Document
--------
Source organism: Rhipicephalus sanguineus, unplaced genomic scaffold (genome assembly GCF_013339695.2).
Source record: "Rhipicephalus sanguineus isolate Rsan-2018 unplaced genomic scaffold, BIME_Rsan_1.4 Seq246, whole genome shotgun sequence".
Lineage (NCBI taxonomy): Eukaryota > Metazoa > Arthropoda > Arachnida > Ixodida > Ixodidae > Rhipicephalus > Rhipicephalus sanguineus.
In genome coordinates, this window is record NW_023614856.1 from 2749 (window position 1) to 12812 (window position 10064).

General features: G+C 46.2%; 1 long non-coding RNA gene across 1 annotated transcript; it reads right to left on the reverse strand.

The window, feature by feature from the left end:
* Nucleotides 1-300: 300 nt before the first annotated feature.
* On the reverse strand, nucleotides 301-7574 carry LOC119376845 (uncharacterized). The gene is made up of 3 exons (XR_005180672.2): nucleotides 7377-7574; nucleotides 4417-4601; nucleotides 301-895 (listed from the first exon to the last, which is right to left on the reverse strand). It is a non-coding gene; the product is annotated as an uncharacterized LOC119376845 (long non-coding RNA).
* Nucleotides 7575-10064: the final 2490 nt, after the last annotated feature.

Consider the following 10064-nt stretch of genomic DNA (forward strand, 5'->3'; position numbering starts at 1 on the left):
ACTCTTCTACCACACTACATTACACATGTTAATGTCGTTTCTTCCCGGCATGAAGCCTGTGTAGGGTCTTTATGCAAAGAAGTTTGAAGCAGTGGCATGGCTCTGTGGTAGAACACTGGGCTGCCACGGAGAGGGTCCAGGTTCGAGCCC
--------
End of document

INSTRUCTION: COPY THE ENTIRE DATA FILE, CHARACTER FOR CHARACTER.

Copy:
Source organism: Rhipicephalus sanguineus, unplaced genomic scaffold (genome assembly GCF_013339695.2).
Source record: "Rhipicephalus sanguineus isolate Rsan-2018 unplaced genomic scaffold, BIME_Rsan_1.4 Seq246, whole genome shotgun sequence".
Lineage (NCBI taxonomy): Eukaryota > Metazoa > Arthropoda > Arachnida > Ixodida > Ixodidae > Rhipicephalus > Rhipicephalus sanguineus.
In genome coordinates, this window is record NW_023614856.1 from 2749 (window position 1) to 12812 (window position 10064).

General features: G+C 46.2%; 1 long non-coding RNA gene across 1 annotated transcript; it reads right to left on the reverse strand.

The window, feature by feature from the left end:
* Nucleotides 1-300: 300 nt before the first annotated feature.
* On the reverse strand, nucleotides 301-7574 carry LOC119376845 (uncharacterized). The gene is made up of 3 exons (XR_005180672.2): nucleotides 7377-7574; nucleotides 4417-4601; nucleotides 301-895 (listed from the first exon to the last, which is right to left on the reverse strand). It is a non-coding gene; the product is annotated as an uncharacterized LOC119376845 (long non-coding RNA).
* Nucleotides 7575-10064: the final 2490 nt, after the last annotated feature.

Consider the following 10064-nt stretch of genomic DNA (forward strand, 5'->3'; position numbering starts at 1 on the left):
ACTCTTCTACCACACTACATTACACATGTTAATGTCGTTTCTTCCCGGCATGAAGCCTGTGTAGGGTCTTTATGCAAAGAAGTTTGAAGCAGTGGCATGGCTCTGTGGTAGAACACTGGGCTGCCACGGAGAGGGTCCAGGTTCGAGCCC